According to scientists walking speed can be an indicator of health issues such as cognitive decline, cardiac disease, pulmonary disease or future falls. Up until now measuring walking speed (i.e. gait velocity) has not been trouble free. Timing subjects with a stopwatch often has them walk faster or slower than they would normally do. Devices such as fitness trackers or GPS-enabled smartphones are not always accurate and of limited use indoors. Other invasive methods include using a depth-sensing camera in the patient's home with footage to be analysed later.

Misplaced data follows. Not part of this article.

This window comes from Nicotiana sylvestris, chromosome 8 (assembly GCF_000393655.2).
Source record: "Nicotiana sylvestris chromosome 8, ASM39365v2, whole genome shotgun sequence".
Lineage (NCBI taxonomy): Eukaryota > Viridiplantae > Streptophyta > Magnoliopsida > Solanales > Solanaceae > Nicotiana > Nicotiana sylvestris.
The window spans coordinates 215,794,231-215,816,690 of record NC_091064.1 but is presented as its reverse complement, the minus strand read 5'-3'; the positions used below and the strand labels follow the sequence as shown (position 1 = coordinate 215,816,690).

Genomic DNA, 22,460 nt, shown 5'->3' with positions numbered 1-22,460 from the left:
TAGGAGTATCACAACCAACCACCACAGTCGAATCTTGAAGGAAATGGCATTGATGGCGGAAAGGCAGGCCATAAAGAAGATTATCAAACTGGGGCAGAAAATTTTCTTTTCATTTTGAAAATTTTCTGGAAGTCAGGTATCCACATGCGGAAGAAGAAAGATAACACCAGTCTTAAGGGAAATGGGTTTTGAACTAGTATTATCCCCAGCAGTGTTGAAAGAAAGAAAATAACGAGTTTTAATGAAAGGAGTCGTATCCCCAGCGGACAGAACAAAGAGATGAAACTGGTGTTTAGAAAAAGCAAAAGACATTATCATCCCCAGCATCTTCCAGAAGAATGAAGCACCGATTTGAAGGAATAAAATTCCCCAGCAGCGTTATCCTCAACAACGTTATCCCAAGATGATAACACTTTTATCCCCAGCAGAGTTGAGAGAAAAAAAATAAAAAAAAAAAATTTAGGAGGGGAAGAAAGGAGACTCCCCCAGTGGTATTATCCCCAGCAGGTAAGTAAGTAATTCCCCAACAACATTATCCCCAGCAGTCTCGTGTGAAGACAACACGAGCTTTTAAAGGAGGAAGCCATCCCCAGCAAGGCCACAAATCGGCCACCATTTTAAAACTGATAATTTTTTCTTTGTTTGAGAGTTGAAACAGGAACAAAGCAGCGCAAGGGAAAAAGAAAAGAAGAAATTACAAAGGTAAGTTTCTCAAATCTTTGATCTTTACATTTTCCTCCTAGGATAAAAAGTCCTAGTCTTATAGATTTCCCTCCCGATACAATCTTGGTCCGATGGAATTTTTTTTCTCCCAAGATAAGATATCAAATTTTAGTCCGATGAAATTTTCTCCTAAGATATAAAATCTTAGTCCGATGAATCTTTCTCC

A team from MIT's Computer Science and Artificial Intelligence Laboratory (CSAIL) has developed a no-contact system that measures a person's true walking speed wirelessly. The WiTrack system was designed by a team led by Prof. Dina Katabi. Without having to wear any tracking devices other than a marker, the system tracks subjects and feedbacks the data for analysis. It is able to determine walking speed (and any changes in it) with a claimed accuracy of 95 to 99 percent. It's also 85 to 99 percent accurate at measuring their stride length, which is known to decrease due to conditions such as Parkinson's disease. Additionally, the system is able to distinguish walking from other activities, such as cleaning.